LC – How is being an artist nowadays?
CMB – It is a challenge. There is an inherent instability in being an artist, but I know this has always been the artist’s dilemma. There is a respect for artists today that I didn’t feel when I was younger. I was discouraged growing up with my passion for art, because there was a lot of judgment around pursuing art as a career. When I tell people I am an artist now, people are excited and tell me to follow my dreams. It gives me hope.
LC – What is your creative process like?
CMB – My ideas can come to me anytime, so I like to jot them down to return to them later. Usually I let the concepts sit for a while before I start working with them. Sometimes an image will inspire a poem, or vice versa, or a poem or image will stand alone. I use my art and poetry to work through upsetting or challenging situations, so I like to take time after an event to write down how I am feeling.
LC – Are your artworks focused on a specific theme?
CMB – My most recent theme has been the female body, usually isolated with a stark white or black background, because I want it to feel unsettling. I don’t include faces, because there is immediate recognition when we see a face. We identify with faces, and see our friends or family, or someone we dislike. I want to focus only on the body. Other recurring themes like space represent the dichotomy between the chaos of humanity and the order often found in space. The moon will orbit the sun, and gravity will hold us to the ground, yet as humans no force exists to keep us together. The emptiness and desolation of space also contrasts with my plant life theme representing life, hope and promise.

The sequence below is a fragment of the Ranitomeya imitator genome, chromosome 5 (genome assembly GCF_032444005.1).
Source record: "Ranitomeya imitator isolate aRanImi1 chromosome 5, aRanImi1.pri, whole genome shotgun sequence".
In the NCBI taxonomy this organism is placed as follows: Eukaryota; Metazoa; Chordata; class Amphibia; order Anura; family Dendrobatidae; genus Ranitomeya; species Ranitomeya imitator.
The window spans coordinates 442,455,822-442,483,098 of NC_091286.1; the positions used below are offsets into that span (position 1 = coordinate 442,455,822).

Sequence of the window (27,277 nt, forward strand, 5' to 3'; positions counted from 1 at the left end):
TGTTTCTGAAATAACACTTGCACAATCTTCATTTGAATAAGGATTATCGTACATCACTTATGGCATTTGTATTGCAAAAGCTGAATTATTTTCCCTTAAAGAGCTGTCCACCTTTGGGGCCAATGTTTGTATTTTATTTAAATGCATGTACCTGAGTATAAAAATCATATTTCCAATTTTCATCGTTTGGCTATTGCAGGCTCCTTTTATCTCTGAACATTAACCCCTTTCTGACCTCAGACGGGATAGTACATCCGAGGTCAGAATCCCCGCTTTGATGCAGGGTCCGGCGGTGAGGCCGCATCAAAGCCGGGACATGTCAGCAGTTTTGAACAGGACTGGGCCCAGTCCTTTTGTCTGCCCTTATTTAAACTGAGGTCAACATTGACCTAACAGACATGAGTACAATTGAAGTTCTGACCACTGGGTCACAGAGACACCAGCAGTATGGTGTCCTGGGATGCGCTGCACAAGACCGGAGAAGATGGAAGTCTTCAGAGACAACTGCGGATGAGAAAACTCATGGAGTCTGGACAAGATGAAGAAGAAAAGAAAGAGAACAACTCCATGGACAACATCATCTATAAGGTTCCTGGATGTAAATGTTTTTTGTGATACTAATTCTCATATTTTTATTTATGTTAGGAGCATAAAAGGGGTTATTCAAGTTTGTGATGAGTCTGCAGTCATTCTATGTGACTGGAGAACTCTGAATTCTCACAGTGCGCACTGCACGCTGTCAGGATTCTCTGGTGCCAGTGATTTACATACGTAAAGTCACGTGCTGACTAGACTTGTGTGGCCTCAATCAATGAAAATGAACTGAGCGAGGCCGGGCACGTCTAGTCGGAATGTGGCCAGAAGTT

LC – We were attracted by your last artistic production, has the artwork presented been created for the festival or as a part of preexisting works?
CMB – It was a mix of both. I completed some of my pieces for this exhibition; others had already been completed. Because my current personal theme was in line with the theme of the exhibition, I already had a finished body of work but was inspired to create more.
LC – What do you think about the concept of this festival? In which way did it inspire you?
CMB – I love the concept of “The Body Language” Exhibition. Because it aligned with my current artistic theme, I was excited to meet other artists that focus on similar themes so I could see how their concepts manifested visually.
LC – Do you think ITSLIQUID GROUP can represent an opportunity for artists?
CMB – Yes, I think bringing together artists internationally and giving them a platform for sharing their work and their background is a great opportunity, especially for younger emerging artists.
LC – What do you think about ITSLIQUID Platform?
CMB – The call for artists is a nice way to bring artists from all over the world together, and holding the exhibitions in different parts of the world helps create the chance for artists to explore other cultures and see art from another perspective.